With the Russell 2000 down almost 5 percent this year, is there a better way to skin the small-cap cat?
For the past nine months, nervous stock market prognosticators have been sending up red flags about how you can’t have a sustained stock market rally without small-cap participation. Historically, it’s always been the case that the healthiest, most sustainable stock market rallies come from all sectors of the economy, and are often driven by smaller companies experiencing real, tangible growth.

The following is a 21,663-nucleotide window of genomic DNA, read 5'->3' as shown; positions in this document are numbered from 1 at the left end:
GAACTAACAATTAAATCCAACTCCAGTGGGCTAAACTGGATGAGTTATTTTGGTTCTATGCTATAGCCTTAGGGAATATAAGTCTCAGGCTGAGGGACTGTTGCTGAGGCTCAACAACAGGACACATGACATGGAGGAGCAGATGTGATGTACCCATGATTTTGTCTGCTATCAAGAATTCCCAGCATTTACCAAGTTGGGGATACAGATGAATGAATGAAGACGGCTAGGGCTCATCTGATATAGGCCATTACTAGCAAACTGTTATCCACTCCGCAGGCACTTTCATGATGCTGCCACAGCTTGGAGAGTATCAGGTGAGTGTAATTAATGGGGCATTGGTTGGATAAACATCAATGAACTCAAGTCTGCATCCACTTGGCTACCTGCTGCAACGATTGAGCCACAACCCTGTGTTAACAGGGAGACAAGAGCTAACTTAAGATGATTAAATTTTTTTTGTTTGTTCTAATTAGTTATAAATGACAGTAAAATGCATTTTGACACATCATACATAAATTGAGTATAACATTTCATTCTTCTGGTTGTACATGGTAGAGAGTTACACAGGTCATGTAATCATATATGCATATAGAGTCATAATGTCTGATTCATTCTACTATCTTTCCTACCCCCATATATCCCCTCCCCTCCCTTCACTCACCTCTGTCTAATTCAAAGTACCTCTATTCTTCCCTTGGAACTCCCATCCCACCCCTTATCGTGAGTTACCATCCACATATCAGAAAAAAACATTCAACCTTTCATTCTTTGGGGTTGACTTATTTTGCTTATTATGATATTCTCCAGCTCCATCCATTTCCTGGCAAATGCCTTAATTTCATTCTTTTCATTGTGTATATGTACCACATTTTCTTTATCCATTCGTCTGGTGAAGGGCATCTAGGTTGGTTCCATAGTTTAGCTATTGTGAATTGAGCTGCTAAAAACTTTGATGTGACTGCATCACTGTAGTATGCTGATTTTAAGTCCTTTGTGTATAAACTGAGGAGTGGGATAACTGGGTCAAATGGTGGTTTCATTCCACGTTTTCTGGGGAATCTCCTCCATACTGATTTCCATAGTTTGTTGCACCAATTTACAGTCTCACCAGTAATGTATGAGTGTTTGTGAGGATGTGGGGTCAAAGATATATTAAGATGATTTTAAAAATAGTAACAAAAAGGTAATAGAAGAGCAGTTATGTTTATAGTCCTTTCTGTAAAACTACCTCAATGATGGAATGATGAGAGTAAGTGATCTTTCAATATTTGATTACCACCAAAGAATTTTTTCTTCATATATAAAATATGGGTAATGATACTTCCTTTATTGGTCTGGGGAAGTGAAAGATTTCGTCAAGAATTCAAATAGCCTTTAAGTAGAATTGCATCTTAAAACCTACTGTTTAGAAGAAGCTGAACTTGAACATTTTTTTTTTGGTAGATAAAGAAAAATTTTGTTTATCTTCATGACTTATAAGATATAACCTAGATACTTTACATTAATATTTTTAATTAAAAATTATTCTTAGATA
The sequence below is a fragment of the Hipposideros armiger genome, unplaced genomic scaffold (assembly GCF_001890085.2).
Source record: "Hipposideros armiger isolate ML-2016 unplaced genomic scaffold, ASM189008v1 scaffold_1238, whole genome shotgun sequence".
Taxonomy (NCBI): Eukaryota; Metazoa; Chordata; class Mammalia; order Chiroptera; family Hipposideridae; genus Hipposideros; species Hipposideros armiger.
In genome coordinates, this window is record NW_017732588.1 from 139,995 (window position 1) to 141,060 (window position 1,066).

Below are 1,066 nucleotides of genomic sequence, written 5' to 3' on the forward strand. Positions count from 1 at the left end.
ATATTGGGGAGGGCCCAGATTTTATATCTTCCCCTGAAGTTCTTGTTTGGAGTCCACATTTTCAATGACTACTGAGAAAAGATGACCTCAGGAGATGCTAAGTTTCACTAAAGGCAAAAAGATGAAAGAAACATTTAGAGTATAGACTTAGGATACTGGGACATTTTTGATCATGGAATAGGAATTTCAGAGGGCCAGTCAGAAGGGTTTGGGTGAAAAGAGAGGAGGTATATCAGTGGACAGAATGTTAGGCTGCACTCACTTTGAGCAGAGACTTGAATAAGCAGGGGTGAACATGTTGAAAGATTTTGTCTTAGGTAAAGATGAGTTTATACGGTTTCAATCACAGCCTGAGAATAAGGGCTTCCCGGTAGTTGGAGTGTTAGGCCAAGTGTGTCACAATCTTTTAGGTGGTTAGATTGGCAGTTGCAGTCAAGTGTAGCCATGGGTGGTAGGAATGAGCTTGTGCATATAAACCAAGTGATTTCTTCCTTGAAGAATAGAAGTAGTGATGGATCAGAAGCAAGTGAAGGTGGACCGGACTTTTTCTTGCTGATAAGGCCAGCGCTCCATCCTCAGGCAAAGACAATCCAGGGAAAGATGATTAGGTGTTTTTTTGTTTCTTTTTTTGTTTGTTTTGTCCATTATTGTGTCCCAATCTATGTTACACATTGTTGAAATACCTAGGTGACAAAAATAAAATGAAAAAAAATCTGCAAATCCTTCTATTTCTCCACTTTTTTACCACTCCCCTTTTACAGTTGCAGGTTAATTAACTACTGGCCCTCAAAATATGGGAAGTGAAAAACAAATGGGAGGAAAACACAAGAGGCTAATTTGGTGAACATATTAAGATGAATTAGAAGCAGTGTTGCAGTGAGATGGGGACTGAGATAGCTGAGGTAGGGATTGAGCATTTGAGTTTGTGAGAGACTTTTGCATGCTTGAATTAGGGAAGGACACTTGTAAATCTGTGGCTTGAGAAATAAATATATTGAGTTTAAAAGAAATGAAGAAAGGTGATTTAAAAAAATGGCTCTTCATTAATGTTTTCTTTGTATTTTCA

The rally of 2013—which, if I’m being honest, felt as crazy and awesome as anything during the dot-com boom—absolutely fit the bill. Consider the relative performance of the most followed small-cap benchmark and its large-cap cousin: the Russell 2000 and the Russell 1000. Proxies for the two indexes are below in the form of the iShares Russell 2000 ETF (IWM | A-77) and the iShares Russell 1000 ETF (IWB | A-93).
Not only did small-caps participate fully in last year’s rally, they led the charge by almost 6 percentage points. So why all the jitters? The worm, as they say, turned.
Specifically, it turned in May.
After leading the charge in the rally since 2011, it looked like small caps had finally fallen out of bed, and this, it was suggested, was the beginning of the end.